Sulfur, like magnesium, assists the body to detoxify. It improves oxygen transfer activities at the cellular level making it easier for the body to transport waste out from the body. Sulfates are required for the build of healthy skin, brain tissue, nervous tissue, muscles and joints. Sulfur deficiency in the body can lead to metabolic impairments and brain functionality. Without enough sulfur, the body can become glucose intolerant resulting in damage to both muscle and fat cells and an inability to process glucose properly. A person who cannot process glucose properly will end up with various painful inflammatory conditions in the muscles and connective tissues, and have difficulty losing weight, resulting in serious weight gain. Sulfur assists with brain functionality. Evidence supports the fact that people suffering from dementia have chronically low levels of sulfur in their blood, and that sulfur can inhibit the progression of dementia where brain damage is minimal.

Epsom salt baths or soaks help you relax, exfoliate the skin, loosen stiff joints, stimulate nerve and muscle function, regulate fluid retention in cells, detoxify by eliminating heavy metals and other harmful substances, nourish the body by the body’s absorption of nutrients, boost the body’s levels of magnesium and sulfate, decrease inflammation and speed the healing of the body after injury by repairing damaged muscles. Epsom salt baths or soaks can be used to treat, prevent or reduce the symptoms of the following, and more:

  • Acidity levels in the blood
  • Arthritis and gout
  • Blood clots
  • Bruises
  • Cancer
  • Chemotherapy (helps the body detoxify after chemotherapy treatments)
  • Chronic fatigue
  • Colds
  • Congestion
  • Constipation
  • Diabetes (by regulating the use of blood sugar)
  • Dandruff
  • Digestive maladies
  • Eczema
  • Fibromyalgia
  • Flu
  • Hardening of the arteries
  • Heart disease
  • Helps you repair damaged muscles
  • Hemorrhoids
  • High blood pressure
  • Inflammation
  • Ingrown toenails
  • Insect stings or bites
  • Insomnia
  • Joint pain and stiff joints
  • Magnesium and sulfur deficiency
  • Migraine headaches
  • Muscle soreness, aches, pains and cramps
  • Osteoarthritis
  • Osteoporosis
  • Plantar warts (plantar fascitis)
  • Poison ivy and poison oak
  • Psoriasis (red, itchy, scaly skin)
  • Psoriatic arthritis
  • Rheumatoid arthritis
  • Splinters (reduces inflammation and softens the skin)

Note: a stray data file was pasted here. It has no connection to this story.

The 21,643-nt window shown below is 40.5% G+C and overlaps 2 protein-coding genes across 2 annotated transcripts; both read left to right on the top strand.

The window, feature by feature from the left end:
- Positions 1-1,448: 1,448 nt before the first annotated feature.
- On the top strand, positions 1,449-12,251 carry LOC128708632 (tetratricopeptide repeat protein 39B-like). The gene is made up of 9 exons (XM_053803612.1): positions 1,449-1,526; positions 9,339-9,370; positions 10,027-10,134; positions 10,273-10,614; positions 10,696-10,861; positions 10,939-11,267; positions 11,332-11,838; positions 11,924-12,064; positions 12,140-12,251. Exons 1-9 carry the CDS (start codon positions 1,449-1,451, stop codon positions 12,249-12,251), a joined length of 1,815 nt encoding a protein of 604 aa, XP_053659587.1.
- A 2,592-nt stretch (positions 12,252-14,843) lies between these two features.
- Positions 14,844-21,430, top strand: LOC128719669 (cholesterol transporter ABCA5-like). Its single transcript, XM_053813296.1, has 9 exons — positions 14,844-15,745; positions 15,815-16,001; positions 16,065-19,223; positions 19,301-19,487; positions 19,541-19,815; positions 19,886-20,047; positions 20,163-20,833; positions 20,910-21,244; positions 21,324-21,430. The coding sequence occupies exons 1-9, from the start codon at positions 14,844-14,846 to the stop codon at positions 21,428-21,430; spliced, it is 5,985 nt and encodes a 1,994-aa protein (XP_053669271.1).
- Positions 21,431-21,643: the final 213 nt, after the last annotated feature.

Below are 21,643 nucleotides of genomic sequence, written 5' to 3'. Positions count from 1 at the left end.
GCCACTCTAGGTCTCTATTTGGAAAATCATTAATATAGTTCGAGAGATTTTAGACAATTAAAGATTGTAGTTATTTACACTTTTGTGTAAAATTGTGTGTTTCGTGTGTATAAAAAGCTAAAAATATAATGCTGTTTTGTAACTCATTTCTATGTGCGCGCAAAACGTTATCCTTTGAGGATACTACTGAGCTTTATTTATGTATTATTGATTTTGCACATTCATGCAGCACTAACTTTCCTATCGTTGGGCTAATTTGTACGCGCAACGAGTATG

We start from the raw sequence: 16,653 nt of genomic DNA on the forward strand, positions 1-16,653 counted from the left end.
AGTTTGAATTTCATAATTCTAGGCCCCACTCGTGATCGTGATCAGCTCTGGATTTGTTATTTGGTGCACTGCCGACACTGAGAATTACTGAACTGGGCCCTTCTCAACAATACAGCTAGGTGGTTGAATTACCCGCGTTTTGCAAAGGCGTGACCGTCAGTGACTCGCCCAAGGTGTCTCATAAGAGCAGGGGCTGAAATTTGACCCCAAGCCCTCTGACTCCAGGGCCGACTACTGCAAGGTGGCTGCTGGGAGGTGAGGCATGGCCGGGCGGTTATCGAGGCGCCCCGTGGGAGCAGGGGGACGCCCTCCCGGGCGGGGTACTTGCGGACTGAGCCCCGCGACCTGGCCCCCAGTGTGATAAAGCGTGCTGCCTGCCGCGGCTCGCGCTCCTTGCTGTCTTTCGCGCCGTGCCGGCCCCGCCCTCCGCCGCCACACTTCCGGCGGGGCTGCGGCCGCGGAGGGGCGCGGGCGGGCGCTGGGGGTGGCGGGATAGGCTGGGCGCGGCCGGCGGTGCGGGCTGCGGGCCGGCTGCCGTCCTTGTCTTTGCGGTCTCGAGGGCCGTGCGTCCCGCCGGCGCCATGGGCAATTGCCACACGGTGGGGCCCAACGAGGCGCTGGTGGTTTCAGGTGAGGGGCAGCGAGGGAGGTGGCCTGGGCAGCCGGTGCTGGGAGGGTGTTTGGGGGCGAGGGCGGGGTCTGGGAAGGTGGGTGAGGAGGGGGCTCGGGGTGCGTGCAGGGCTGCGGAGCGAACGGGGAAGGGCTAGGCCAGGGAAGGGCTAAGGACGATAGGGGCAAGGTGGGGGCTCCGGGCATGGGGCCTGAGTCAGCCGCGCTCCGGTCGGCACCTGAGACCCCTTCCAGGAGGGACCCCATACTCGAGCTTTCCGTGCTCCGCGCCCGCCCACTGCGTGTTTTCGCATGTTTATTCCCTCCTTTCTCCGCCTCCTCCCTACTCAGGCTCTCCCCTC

• Sprains
  • Stress
  • Stroke
  • Sunburn pain and redness
  • Swelling

It is optimal to wash with soap and rinse well before you fill your tub for a bath. Avoid using soap with Epsom salt, because it can interfere with the detox process and the action of the minerals. After bathing, simply rinse off your body.

NOTICE: If you are new to using Epsom salt in bathing, pay attention to possible skin sensitivity or allergic reactions such as respiratory distress, as these may occur in some individuals. Contradictions include open wounds or burns on your skin, pregnancy and some cardiovascular conditions.



The Power of Thought is the Power to Create

Header image for the power of thought is the power to create postBy Jini Li
February 8, 2017

Everything in life counts. Whether it counts as a positive, a negative or a neutral all depends on our perspective, how we measure things. The power of thought gives us the power to create.

The way we measure things comes from our values, what we think is important. To place a value on or to devalue something, we must make a judgement. We judge things as good or bad, pleasant or unpleasant based on our instincts, our emotions, the neuropathways we have developed, our patterns of thought. The way we see things is influenced by our upbringing, our culture, our education, our experiences, our genetic makeup, and our beliefs.

pink baby shoes on burnt backgroundOur upbringing has given us fundamental perspectives. These may seem remote or even foreign to us when we are trying to figure ourselves out, because we don’t commonly remember our earliest years. In the first three years of our lives, the one hundred billion neurons of the human brain form three hundred trillion connections, and it is interesting to note that tests have suggested that it is social interactions in our early lives that successfully develop learning in the brain (Stephenson, 2017). We often find ourselves thinking about what could have happened in those earliest, formative years and how those things have contributed to the way we are now.

image of textual describers of a culture of peaceOur cultural environment contributes to our development by promoting certain values, behaviors and beliefs through facilitation, while constraining other aspects of how we are through suppression (Chen, 2009). Cultural influences come from family, peers, social groups and general society. Culture has a big influence on self-expression. The freedoms we feel with regards to sharing ourselves with others can be a product of cultural restraints and allowances. In some cultures, speaking up is valued and expressing excitement is welcome, while in other cultures people respect deep, silent contemplation and less dramatic expression. It is not uncommon for people of different cultures to misinterpret gestures and behavior. Greater understanding of others is gained when exposure to different cultural settings is increased.